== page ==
The Riptech report summarized the "common security vulnerabilities affecting SCADA systems" with the following three headings:

• Public information availability

• Insecure network architecture

• Lack of real-time monitoring.

The authors expanded on this last point with descriptions of two particularly important problems:

• "Vast amounts of data from network security devices overwhelm utility information security resources rendering monitoring attempts futile.

• Even when intrusion detection systems are implemented, network security staff can only recognize individual attacks, as opposed to organized patterns of attacks over time."

Riptech proposed a three step approach to securing SCADA systems (quoting directly from the paper with elisions … and minor [capitalization] changes):….In addition to assessing operational systems, corporate networks, Web servers, and customer management systems should also be assessed to reveal unintended gaps in security, including unknown links between public and private networks, and firewall configuration problems.….[F]irewalls, IDSs and VPNs can all help protect networks from malicious attacks, improper configuration and/or product selection can seriously hamper the effectiveness of a security posture. In order to minimize risks associated with network architecture design, utilities should work with information security professionals to ensure that evolving network architectures do not compromise information security.As companies deploy network security technologies throughout their networks, the need to properly manage and monitor these devices is becoming increasingly complex. Unfortunately, the implementation of "technology-only" solutions without close monitoring and management significantly weakens the effectiveness of security devices. Hiring experienced IT security professionals to monitor network security devices can help to mitigate risk; however this option is cost-prohibitive for most, if not all, utility companies. As a result, many organizations are outsourcing the management and monitoring of security devices to highly specialized, managed security companies. Managed security services ensure that all security devices are configured properly and fully patched, while monitoring the actual activity on each device to detect malicious activity in real time. Managed security services enable corporations to maintain a realtime security monitoring capability at a relatively low cost, and simultaneously increase the value of existing information security devices by enhancing their performance and capabilities.1. Regular vulnerability assessments2. Expert information security architecture design3. Managed security [by which they meant outsourcing security to an organization that would provide "real-time security monitoring capability at a relatively low cost"]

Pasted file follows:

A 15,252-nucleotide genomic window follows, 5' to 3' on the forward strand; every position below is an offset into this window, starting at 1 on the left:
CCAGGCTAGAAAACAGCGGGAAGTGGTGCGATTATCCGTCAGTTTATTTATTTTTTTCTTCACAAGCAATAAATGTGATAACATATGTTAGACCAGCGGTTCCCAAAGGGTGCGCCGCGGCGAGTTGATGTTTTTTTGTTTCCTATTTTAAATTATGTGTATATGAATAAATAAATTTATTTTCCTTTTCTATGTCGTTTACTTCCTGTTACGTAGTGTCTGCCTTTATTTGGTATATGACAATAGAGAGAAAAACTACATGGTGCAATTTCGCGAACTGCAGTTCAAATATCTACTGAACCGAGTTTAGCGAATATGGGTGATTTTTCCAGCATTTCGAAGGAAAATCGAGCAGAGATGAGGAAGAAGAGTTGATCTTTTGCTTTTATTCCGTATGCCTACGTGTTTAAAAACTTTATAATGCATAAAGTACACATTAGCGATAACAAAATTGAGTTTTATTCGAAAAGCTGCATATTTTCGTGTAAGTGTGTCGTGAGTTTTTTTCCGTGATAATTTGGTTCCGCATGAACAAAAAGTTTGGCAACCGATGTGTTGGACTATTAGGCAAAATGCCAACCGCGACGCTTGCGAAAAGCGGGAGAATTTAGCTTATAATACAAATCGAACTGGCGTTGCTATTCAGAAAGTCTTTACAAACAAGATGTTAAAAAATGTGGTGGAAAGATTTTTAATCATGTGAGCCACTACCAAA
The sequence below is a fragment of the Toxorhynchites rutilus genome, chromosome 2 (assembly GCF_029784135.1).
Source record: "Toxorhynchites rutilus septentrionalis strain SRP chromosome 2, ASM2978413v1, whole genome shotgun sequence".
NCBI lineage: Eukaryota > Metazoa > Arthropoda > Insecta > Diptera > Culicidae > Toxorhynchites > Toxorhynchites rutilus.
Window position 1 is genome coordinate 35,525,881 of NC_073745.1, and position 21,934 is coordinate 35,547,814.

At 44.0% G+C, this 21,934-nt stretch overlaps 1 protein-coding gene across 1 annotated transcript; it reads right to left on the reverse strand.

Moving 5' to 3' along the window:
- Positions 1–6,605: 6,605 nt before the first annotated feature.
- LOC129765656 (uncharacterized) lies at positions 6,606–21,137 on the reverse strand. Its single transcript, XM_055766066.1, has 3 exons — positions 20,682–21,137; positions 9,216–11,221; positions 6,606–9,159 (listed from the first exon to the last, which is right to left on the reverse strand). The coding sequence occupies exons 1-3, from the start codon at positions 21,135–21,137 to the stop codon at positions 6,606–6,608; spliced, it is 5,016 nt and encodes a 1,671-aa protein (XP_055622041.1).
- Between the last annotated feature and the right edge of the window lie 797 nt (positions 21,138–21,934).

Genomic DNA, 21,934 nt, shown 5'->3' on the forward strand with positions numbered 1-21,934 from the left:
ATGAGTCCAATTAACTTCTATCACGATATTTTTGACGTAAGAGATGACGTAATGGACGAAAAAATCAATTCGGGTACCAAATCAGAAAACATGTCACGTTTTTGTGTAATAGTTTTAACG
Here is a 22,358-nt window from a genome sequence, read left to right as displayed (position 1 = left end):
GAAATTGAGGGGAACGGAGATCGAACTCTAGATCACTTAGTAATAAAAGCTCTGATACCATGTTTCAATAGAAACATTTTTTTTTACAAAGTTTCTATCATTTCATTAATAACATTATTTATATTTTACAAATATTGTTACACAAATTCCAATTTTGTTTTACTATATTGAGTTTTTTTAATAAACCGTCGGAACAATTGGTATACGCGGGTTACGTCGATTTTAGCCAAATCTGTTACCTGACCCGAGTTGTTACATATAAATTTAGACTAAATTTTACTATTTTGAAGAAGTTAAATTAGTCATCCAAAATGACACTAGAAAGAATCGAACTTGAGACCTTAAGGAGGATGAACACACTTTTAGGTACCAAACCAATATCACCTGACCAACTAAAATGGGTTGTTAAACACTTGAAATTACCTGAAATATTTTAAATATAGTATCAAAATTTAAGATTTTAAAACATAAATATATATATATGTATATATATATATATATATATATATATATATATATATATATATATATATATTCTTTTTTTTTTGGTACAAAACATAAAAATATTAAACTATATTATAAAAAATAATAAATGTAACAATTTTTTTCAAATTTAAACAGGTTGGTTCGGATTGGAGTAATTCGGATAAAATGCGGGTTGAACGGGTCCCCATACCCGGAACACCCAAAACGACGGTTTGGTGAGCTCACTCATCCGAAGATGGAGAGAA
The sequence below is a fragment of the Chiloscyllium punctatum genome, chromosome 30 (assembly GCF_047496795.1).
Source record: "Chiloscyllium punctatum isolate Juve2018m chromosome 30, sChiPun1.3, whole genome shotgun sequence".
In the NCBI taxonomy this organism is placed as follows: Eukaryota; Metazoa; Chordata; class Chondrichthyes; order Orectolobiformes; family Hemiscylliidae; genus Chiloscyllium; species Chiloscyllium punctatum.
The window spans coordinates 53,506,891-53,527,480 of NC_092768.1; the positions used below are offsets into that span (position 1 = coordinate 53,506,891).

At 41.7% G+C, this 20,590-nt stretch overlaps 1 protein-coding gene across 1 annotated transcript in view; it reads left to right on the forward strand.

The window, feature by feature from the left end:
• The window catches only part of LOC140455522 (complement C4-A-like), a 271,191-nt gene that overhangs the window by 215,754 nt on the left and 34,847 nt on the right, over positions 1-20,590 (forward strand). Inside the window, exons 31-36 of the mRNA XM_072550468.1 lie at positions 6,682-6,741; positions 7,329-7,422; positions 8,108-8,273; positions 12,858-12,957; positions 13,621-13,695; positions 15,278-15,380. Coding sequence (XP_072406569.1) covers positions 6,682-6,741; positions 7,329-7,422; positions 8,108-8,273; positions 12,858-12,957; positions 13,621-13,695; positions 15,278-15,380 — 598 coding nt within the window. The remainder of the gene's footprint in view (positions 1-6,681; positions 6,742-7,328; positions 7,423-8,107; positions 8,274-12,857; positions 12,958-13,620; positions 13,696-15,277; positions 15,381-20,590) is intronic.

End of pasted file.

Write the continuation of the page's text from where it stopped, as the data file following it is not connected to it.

I think that Riptech's work a decade ago holds valuable lessons for us in today's increasingly critical SCADA security landscape.

Learn more about this topic

Cyber situational awareness for the electric power industry 

Electric power industry as critical infrastructure 

Attacks on power systems: Data leakage, espionage, insider threats, sabotage 

Attacks on power systems: Hackers, malware 

Attacks on power systems: Industry/government consensus 

Increasing security of SCADA systems in power industry 

A laundry list of power industry incidents to learn from 

SCADA security: A real-world case study